How empowering women sustains
While there are other methods to attract women early on in their career to a business, for instance through apprenticeships and graduate schemes, organisations need to ensure there is no unconscious bias in the recruitment process. First off, research and language specialists have found that men and women will respond differently to the way recruiting ads are worded. A diverse workforce must begin with an inclusive recruitment process, starting with using gender neutral language in the job specification itself.
At the next stage, businesses must establish a gender-diverse interview panel, host unconscious bias and inclusion training for all managers and hiring managers, as well as advertising roles with flexible working options wherever possible. Although flexibility benefits everyone, research from LinkedIn found that roles including flexible working attracted 26% more female applicants.
Retaining female talent
Support for female staff must be equally extensive. Women – and all employees – have to be recognised as integral to an organisations’ success. Everyone should be valued for the contribution they make and supported to integrate their work and life priorities.
Sharing knowledge and experiences is what makes us united and empowers us. Women’s network groups are a great way to give female employees a voice, to showcase role models internally and foster networking and personal development. Networks provide women with a platform whereby they feel fully supported in the workplace and can voice their opinions. This insight can then inform where businesses need to take action to better recognise the priorities and needs of its female workforce, in order to retain its female staff.
Nevertheless, organisations can’t place women in a secluded diversity box. All employees, regardless of diversity characteristics, must be recognised as individuals. Covid-19 has shown us that no one’s work and personal circumstances are the same. Being consciously inclusive is all about understanding everybody’s unique situation. Organisations must set the foundation so they can learn about an employee’s needs on a one-to-one basis: this includes managers conducting regular one-to-one check-ins with their people.
When we understand individual cases and create the best possible working environment, like increased flexible working for everyone, we help to sustain an employee’s wellbeing. This flexibility benefits both the individual and business, leading to greater agility and trust. The more people feel included and able to be completely themselves at work, the more likely they are to experience positive wellbeing and produce better results.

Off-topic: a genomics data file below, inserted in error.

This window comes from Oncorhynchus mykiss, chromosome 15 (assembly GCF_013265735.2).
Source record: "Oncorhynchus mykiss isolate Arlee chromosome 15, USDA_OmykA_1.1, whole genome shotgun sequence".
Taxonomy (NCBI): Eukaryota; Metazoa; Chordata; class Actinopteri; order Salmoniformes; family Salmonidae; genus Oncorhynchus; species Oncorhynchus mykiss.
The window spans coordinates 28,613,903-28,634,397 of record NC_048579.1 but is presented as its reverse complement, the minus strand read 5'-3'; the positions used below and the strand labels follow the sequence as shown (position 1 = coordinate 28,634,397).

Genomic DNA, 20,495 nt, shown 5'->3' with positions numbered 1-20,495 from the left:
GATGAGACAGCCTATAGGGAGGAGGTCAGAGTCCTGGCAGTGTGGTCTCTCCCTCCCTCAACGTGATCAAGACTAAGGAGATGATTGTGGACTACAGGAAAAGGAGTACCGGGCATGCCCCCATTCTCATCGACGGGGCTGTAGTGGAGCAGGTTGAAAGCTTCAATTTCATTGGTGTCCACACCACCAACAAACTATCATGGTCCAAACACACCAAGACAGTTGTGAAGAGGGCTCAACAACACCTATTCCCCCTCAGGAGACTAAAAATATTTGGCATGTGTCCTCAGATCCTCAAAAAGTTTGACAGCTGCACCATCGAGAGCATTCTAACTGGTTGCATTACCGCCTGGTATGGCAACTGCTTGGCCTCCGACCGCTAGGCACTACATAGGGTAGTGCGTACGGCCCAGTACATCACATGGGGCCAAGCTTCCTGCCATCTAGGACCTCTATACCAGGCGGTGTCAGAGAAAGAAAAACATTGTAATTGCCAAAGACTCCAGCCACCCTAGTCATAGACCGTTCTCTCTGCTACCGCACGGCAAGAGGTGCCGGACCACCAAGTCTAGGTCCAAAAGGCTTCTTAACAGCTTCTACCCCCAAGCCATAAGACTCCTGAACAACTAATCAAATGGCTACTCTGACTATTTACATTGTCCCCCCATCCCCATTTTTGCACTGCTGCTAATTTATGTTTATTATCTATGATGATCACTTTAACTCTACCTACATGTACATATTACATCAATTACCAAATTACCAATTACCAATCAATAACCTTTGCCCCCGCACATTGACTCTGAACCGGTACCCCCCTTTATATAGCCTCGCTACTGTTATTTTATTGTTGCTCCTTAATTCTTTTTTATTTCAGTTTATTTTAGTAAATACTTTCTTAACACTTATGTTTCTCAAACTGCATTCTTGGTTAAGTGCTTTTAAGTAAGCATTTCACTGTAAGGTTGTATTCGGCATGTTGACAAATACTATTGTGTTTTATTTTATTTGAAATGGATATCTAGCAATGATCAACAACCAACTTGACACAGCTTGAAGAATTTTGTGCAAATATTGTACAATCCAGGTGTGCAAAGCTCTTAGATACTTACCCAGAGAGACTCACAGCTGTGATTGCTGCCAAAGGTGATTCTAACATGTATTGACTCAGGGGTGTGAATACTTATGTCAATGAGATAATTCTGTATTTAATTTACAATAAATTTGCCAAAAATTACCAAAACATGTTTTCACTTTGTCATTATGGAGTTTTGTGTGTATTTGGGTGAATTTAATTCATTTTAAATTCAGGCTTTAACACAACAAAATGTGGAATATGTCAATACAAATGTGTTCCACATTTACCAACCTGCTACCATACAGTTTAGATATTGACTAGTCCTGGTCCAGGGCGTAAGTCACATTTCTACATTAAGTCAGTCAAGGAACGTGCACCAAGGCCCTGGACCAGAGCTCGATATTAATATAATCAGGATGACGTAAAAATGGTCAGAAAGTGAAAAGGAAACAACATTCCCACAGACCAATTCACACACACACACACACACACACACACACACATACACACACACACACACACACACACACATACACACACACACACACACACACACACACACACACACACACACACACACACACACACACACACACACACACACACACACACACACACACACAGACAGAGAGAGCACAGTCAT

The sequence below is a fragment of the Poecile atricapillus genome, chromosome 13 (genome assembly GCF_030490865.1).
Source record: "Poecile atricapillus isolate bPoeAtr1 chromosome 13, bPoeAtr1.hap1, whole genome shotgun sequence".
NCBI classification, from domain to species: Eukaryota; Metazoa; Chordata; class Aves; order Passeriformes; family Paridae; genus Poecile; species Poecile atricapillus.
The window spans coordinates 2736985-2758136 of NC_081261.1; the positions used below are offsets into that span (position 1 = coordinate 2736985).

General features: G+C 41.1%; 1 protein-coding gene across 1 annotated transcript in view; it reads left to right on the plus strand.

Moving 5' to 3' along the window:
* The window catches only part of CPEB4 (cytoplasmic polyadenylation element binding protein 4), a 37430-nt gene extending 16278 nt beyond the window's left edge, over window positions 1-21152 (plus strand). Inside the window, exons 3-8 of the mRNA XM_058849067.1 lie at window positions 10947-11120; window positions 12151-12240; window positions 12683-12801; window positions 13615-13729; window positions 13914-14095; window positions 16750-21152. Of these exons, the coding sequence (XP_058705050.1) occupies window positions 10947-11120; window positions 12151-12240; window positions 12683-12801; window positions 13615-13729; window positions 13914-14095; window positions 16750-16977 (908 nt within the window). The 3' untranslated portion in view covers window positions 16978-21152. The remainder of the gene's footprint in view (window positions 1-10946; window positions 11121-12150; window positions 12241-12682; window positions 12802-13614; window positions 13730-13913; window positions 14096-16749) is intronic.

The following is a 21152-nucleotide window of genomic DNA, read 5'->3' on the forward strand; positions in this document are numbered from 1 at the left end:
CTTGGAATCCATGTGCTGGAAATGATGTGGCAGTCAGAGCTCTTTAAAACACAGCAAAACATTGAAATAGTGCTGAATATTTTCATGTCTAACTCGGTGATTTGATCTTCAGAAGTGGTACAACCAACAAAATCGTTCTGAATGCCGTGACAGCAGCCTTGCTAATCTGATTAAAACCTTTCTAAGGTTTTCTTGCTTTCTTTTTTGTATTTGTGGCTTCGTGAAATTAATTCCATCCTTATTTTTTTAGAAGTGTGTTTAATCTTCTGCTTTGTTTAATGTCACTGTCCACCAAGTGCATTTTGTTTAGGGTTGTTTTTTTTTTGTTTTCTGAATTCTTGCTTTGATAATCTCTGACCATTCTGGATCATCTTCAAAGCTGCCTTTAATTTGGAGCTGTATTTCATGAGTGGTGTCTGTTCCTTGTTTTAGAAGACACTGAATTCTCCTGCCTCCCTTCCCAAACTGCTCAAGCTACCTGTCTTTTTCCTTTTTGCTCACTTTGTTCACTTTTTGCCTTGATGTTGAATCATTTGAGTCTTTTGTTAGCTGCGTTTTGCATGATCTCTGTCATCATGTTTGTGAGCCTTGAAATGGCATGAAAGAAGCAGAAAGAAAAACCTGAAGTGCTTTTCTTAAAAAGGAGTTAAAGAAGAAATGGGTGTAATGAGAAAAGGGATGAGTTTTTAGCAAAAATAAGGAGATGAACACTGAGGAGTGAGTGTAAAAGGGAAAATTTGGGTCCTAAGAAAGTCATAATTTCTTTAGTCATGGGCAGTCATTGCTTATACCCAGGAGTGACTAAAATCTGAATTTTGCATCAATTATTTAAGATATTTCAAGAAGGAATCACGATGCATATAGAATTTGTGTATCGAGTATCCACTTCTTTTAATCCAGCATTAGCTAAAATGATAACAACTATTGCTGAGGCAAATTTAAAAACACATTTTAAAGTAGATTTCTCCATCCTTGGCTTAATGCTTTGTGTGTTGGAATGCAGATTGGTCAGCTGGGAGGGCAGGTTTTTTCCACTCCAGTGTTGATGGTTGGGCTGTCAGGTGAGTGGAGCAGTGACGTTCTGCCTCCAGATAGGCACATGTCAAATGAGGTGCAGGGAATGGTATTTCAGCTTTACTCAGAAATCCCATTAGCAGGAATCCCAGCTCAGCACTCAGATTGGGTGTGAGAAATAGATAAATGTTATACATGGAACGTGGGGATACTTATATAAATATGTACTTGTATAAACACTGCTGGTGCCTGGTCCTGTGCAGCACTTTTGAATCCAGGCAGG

Ultimately, business dedication to diversity should be unwavering, but the approach has to be agile. Humans drive allegiance and, as we don’t get things perfect straight away, it requires constant trial and error and iteration.
An example of trial and error at Fujitsu includes a scheme we once introduced for our recruitment partners to deliver 50/50 gender balanced shortlists. In some instances, we found this led our recruitment partners to focus on meeting targets, as opposed to the quality of the candidates. We have since relaxed that measure, aiming for a minimum of two people from the under-represented gender on each shortlist (e.g. two women in roles where men are more prominent and vice versa). This led to an improvement in candidate quality and we are now seeing a much higher conversion rate of female applicants to offer.
At the end of the day, we’ve found that any action that operates in isolation will never make a difference. Authentic changes require committed leadership to transform cultures, improve processes, tackle hidden biases and a systematic focus to shift deeply ingrained attitudes and mindsets. It’s not only a business benefit, but it ultimately helps drive the much-needed societal change on how women in the workplace are perceived.
Interested in this topic? Read Gender equality: why the Covid-19 pandemic has created a careers crisis for women.